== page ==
Skoda Superb hatchback driving position
All versions have a height-adjustable driver’s seat as standard. SE trim adds a manual lumbar adjuster, while SE L Executive and above come with electric seat adjustment and a memory function. A large adjustable centre armrest is standard across all trims.
One fly in the ointment is the steering wheel. It adjusts manually for height as well as reach, but some drivers may find that it obscures the top of the instruments unless the wheel is set unnaturally high.
Other than that, the dials are clearly legible and the dashboard is well laid out, with all major buttons within easy reach.
Skoda Superb hatchback visibility
There’s a clear view forward, thanks to fairly slim windscreen pillars, while large mirrors give a good view of what’s coming up alongside you.
The view behind is less open; low-lying objects are obscured by the Superb’s high rear window line. The thick rear pillars restrict the view over your shoulder, too. In mitigation, all versions from SE upwards come with front and rear parking sensors as standard.
In fact, there are a number of other options to make manoeuvring the Superb easier. These include front parking sensors, a reversing camera (standard on Laurin & Klement), a parking pilot that spots a suitable space and steers the car into it, blindspot monitoring and a heated front screen for clear vision on frosty mornings.
Skoda Superb hatchback infotainment
All Superbs come with basics such as Bluetooth, a USB socket and a multi-function steering wheel as standard. You also get an SD card reader and a DAB radio. Entry-level S trim has a 6.5in touchscreen, which becomes an 8.0in version when you move up to SE or Sportline. SE also includes SmartLink – a feature that allows you to operate your smartphone’s apps from the car’s screen, along with Apple CarPlay and Android Auto.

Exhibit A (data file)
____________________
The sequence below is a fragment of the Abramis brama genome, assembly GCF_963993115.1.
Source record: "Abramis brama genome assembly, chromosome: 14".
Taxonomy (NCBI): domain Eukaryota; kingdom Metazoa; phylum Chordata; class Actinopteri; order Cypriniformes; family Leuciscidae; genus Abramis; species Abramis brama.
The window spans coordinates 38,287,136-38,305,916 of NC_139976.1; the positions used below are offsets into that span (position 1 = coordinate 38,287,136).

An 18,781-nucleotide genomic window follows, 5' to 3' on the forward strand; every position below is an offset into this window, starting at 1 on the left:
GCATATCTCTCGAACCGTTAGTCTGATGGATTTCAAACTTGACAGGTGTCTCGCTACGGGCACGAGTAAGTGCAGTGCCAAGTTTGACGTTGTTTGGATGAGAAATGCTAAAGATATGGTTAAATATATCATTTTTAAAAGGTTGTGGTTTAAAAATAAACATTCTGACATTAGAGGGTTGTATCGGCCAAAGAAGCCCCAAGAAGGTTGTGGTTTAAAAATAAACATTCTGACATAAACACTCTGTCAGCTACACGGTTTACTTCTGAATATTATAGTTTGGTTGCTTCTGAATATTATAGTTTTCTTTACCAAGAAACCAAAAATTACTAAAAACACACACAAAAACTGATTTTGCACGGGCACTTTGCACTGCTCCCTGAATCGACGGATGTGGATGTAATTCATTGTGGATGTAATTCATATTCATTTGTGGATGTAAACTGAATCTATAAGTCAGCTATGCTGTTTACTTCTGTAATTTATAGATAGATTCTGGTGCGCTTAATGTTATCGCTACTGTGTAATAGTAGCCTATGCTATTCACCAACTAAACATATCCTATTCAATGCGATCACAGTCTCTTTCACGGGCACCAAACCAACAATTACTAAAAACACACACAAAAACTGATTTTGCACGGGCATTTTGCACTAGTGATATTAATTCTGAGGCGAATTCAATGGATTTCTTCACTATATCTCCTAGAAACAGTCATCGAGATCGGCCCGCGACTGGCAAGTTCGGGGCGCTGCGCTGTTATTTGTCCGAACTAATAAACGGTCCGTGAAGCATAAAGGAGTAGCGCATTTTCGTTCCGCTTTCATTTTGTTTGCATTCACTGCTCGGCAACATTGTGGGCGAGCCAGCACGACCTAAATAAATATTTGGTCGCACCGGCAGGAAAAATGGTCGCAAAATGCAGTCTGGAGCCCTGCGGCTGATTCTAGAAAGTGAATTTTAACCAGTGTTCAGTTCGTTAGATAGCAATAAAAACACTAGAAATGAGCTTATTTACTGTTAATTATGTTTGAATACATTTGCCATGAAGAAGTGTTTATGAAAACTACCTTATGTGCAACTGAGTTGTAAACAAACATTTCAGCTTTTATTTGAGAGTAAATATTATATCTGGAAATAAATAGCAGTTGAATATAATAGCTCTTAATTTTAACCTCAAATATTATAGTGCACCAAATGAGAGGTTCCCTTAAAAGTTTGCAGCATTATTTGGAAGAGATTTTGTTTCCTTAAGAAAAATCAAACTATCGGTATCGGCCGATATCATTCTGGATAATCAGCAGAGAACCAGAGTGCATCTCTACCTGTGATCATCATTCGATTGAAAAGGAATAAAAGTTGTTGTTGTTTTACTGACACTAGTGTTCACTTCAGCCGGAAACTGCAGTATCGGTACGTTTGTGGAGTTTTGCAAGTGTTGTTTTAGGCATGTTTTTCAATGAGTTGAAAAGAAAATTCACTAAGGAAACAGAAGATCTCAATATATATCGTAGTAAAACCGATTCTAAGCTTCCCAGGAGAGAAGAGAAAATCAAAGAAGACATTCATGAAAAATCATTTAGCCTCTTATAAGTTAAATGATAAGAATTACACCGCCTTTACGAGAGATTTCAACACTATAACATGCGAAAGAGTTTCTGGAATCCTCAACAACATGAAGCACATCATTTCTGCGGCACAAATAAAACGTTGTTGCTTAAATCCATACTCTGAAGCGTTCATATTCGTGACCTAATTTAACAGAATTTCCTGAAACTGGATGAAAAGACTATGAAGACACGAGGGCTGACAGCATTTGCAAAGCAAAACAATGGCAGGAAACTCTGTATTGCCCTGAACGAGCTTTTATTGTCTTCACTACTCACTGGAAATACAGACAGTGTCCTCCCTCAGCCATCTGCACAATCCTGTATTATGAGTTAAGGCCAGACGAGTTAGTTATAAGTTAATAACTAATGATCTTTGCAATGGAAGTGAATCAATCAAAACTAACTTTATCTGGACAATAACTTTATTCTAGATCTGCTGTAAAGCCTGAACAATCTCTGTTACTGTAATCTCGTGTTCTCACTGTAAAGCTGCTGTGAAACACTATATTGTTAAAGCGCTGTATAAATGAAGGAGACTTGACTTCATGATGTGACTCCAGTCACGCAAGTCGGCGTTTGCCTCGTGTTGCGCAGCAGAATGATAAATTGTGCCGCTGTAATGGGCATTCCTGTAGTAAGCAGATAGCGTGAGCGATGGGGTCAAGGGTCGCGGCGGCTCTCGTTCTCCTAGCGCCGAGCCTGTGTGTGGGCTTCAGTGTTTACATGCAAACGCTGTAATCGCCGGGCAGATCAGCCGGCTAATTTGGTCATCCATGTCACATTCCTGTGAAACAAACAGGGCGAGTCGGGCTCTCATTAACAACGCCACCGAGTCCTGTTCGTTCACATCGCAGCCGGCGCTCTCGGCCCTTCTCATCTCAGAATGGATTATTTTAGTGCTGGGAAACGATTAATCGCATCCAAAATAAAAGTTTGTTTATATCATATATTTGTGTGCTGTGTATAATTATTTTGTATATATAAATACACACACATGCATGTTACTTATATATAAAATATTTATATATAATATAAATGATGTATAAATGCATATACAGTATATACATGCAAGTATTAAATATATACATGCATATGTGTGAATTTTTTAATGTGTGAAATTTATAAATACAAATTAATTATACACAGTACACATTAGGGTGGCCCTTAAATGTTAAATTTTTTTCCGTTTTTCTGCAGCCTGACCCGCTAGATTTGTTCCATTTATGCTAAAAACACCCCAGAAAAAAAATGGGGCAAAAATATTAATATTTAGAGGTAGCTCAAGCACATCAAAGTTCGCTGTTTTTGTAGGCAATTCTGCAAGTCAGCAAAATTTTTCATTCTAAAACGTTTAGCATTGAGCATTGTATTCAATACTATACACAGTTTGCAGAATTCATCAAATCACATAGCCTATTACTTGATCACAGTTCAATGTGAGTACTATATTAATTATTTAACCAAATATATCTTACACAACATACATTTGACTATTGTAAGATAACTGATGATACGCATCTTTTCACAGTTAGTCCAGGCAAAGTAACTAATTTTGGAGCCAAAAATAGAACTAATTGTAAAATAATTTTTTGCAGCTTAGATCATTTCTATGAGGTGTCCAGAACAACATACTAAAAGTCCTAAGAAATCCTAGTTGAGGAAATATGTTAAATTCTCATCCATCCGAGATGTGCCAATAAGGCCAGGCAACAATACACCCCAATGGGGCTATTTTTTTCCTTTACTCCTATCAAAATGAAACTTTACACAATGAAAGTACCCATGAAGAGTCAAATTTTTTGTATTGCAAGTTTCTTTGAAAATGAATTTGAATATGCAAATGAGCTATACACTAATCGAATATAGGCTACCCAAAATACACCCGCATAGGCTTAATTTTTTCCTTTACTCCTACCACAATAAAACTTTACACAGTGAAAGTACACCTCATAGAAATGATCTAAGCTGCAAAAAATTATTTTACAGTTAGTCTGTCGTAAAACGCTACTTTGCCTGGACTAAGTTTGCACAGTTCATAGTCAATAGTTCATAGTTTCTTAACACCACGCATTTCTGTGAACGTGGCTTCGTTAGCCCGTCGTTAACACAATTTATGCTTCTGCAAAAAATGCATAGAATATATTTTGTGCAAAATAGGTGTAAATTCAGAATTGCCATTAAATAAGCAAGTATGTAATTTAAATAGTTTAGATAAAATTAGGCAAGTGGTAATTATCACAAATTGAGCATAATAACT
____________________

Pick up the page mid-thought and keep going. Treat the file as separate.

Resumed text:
On SE L Executive, Sportline Plus and Laurin & Klement models, you get an even bigger 9.2in touchscreen with sat-nav and wi-fi capability, as well as a DVD player. It’s annoying that the shortcut buttons are on the left side of the screen, though, so it’s a bit of a stretch to reach from the driver’s seat, and there are no dials to control the volume, either. But the icons on the screen are bigger than in the other Superb infotainment systems, and are easier to accurately stab on the move.
However, BMW’s iDrive and Audi’s MMI systems are less distracting to use when you’re in motion, thanks to their rotary controller interfaces. Music lovers may appreciate the upgraded 12-speaker, 610W sound system that’s standard on Laurin & Klement trim and optional on all other models apart from S.
Skoda Superb hatchback build quality
It’s difficult to fault the Superb for quality, especially at the price. The exterior panel gaps are tight and the doors close with a reassuring thud.
Inside, the materials are of tiptop quality and appear well put together. For example, there are pleasant soft-touch materials on the upper interior surfaces, along with carpeted door bins and rubber-lined cubbies. Any harsher-grade plastics are generally reserved for the lower surfaces.
The Superb's switches are well damped and the classy fonts on the dials look smart. It might not be as plush inside as a BMW 3 Series or Audi A4, but the Superb has much more of a premium feel than its mainstream rivals the Ford Mondeo and Vauxhall Insignia.